A: Confidence for me comes from preparation. If I’ve taken the classes, done the research, and explored the material to the best of my abilities, then I can walk into whatever performance space knowing the work will speak for itself. Lots of immensely talented women have played Sophie over the years but we are all vastly different from each other. Maybe I’m not the prettiest Sophie or the Sophie with the best voice but I’m bringing a little bit of Elena into her every night. And suddenly without even trying, I’m confident that that’s unique and that’s enough.
Q: What is your favorite energy-boosting snack/meal?
A: I still get butterflies before every show so I tend to eat very little beforehand. But one big thing that fuels me is a Veggie Delite sandwich at Subway. Call me ridiculous but I think it’s just about the most delicious thing ever and it’s a healthy option when you’re in a rush, as I often am. If I’m feeling really fancy, I’ll cook some fish and broccoli or take whatever vegetables and fruit I have in the fridge and just throw it into a blender. That’s a real hit or miss idea but either way, I’m getting the fuel I need.
A: I live a relatively quiet social life so that helps in conserving my voice. Bartenders get a good laugh when I ask for a tea if I ever do decide to go out. Of course sleep and hydration are probably the most essential part of vocal health maintenance but I also try and keep up with voice lessons to keep my voice flexible. Mamma Mia requires a very specific style of singing and just like every muscle that get’s too familiar with something, it’s easy for your voice to kind of plateau if you don’t exercise it. I always warm up before a show or an audition. You know when you try and do something crazy before you’ve warmed up like kick your face? Even though you can do it (I can’t), your hamstring just feels tighter and a little unsteady the rest of the day. Lots of people could sing a show or two without warming up but the long term effects just aren’t worth it so I put in the 30 minutes I need before a performance to avoid hurting myself. During the show, I like to keep my voice nice and moist so I have all the vocal remedies like Entertainer’s Spray, pastilles, and for the more frugal, Lay’s Potato chips to keep the chords smooth and greasy. But you better have some major will power because it’s very easy to tear through the whole bag when all you really need is a couple handfuls. Guilty.
Q: What is your favorite late night snack after performances?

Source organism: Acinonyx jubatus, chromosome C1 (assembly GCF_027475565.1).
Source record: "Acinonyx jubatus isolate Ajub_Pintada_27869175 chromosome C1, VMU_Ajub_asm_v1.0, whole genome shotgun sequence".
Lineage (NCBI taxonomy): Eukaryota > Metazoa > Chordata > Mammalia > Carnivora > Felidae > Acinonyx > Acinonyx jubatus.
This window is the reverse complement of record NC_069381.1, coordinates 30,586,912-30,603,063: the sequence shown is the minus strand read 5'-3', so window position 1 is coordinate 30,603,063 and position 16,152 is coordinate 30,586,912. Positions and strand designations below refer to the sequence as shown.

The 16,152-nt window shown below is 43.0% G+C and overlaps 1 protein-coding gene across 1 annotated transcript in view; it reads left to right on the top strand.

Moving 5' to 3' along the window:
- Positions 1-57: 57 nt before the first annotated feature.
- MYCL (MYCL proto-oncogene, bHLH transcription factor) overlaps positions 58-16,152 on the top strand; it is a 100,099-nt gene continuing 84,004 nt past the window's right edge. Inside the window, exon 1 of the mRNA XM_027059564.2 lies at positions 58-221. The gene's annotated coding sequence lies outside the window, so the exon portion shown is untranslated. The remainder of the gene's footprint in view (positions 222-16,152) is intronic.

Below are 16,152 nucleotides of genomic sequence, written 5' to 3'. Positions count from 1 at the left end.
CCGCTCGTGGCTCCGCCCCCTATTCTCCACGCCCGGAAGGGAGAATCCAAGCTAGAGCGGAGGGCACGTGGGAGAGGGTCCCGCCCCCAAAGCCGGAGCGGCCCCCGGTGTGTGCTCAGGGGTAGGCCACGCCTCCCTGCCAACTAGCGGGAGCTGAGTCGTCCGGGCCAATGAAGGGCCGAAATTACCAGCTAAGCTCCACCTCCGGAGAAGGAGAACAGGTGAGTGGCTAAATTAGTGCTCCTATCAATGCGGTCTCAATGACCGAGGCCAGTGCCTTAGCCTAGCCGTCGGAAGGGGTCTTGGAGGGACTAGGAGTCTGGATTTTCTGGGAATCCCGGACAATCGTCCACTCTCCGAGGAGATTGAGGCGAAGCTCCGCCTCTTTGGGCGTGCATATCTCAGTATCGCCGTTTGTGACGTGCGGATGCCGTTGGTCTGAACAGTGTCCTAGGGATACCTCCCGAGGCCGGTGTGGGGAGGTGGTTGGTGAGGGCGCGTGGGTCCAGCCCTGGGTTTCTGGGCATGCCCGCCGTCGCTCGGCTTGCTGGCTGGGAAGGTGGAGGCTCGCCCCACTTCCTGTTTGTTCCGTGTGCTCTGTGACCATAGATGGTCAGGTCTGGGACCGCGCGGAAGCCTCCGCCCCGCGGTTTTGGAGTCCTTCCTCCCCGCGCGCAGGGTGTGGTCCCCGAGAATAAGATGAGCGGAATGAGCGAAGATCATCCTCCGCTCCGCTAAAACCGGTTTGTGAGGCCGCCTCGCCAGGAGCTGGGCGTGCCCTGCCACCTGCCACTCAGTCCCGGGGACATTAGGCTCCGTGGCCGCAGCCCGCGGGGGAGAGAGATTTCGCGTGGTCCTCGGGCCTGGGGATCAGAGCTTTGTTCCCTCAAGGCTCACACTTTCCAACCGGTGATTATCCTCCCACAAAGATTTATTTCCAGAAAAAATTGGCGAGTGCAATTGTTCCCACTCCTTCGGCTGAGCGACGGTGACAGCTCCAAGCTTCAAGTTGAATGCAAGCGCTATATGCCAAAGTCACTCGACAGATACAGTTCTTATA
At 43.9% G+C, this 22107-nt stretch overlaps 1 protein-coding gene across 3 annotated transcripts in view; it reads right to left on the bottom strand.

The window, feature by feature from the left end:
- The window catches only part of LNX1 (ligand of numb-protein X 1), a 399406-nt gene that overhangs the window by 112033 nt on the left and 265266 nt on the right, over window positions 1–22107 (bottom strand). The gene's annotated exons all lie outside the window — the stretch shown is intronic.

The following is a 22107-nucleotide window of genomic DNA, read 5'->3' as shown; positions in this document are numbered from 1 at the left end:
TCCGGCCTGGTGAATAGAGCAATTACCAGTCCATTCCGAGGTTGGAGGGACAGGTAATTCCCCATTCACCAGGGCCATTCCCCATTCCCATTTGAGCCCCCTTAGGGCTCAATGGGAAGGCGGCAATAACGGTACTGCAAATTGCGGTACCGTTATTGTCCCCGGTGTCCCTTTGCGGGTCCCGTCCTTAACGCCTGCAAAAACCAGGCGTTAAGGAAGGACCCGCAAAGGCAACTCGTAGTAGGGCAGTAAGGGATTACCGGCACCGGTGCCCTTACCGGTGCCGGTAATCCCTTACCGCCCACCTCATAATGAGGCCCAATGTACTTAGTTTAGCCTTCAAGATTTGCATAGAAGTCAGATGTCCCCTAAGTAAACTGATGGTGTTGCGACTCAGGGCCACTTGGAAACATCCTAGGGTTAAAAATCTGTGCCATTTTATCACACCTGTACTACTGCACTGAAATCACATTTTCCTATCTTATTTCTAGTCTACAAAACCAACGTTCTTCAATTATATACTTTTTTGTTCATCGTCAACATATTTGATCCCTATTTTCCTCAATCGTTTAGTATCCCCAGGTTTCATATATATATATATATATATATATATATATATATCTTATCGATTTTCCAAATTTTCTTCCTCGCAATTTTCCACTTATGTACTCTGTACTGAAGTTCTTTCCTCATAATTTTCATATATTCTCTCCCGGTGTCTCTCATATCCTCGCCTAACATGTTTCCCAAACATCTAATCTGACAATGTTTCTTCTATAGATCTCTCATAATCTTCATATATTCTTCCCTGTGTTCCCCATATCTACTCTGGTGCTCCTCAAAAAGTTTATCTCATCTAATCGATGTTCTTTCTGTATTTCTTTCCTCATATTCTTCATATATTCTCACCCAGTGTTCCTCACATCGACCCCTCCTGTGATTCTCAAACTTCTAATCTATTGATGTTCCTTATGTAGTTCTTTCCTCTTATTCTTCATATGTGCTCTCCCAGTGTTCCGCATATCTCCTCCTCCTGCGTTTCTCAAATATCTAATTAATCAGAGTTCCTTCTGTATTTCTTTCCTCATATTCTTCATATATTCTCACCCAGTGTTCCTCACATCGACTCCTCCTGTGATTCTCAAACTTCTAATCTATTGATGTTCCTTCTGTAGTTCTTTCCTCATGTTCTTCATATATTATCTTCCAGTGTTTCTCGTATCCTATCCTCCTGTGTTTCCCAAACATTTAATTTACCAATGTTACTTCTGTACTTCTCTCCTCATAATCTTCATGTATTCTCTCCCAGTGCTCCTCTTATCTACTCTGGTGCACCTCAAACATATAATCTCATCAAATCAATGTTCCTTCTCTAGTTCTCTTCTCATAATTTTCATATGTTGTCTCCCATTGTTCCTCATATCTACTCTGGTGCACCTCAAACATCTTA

A: I have an amazing deli across the street from me and the guys that work there are my buddies. I love getting a Bacon Egg and Cheese on a roll post show and since I’m not much of a cook, I eat half after the show and the other half for breakfast the next day. Learning to cook is definitely on my to do list but until then, my deli guys take good care of me.Q: Who or what inspires you?
A: My family is constant inspiration. I totally hit the jackpot with them. I look up to my big sister the way any younger sibling does. She’s an incredible actress and human being and I just think she’s capable of anything. And then my parents were triple threat performers back in the day and I bet they probably could still hold their own at a dance call. I look at their careers, the places they went, the people they worked with, the parts of Broadway history they got to experience and I strive for that. They have never for a second doubted how successful I could be. And most of all, this entire community inspires me. I take acting classes every week and I watch some of the greatest undiscovered talent in this city. All these artists are so passionate and dedicated to their craft whether they’re working on Broadway or still trying to get that “big” gig. They love what they do and that’s what pushes them forward. I’m in awe of how talented my peers are and as long as I surround myself with ambitious artists and encouraging teachers like that, I’ll never be lacking in inspiration.Q: What is your advice for those trying to perform on Broadway?
A: I always take these kinds of questions very seriously because it really wasn’t long ago that I was reading these kinds of interviews of people on Broadway in the hopes that they somehow would reveal the secret of getting on Broadway. But now my advice would probably be that Broadway is not the be all-end all. It is a wonderful goal to strive for but so much of what makes our lives as performers special is the journey before we reach that “Broadway dream.” Some of the most fulfilling performance experiences I’ve had were non-equity jobs where I was cleaning outdoor restrooms before the show, shared a tiny room with two other girls, and made a completely unlivable weekly salary. But I got the chance to be in new shows and play parts that pushed me and challenged the preconceived ideas I had on what I was capable of. And I met the most loyal friends who have stayed by my side and come out to whatever part of the country I was in to see me perform. Take every job, every class, and every opportunity that you can to do what you love but also know that taking a nap or treating yourself is just as important. Do what makes you scared because this business, at least for me, has yet to become not scary. It’s intense and you need to be okay with looking like a fool every once in awhile. Even if you’re “not a dancer,” take that ballet class that terrifies you because it’s good for your body and will only make each dance call a little more bearable. Even if you’re not “that kind of actor” take a Shakespeare class or study a specific technique so you can discover a whole new way to access material. It’s not your job to type yourself. There are enough people out there that will do that for you. You’ll find that even the worst jobs, auditions, or other experiences that you allow yourself to have end up teaching you so much about yourself. And it’s those struggles and often mortifying experiences that make that first Broadway bow you take that much more special.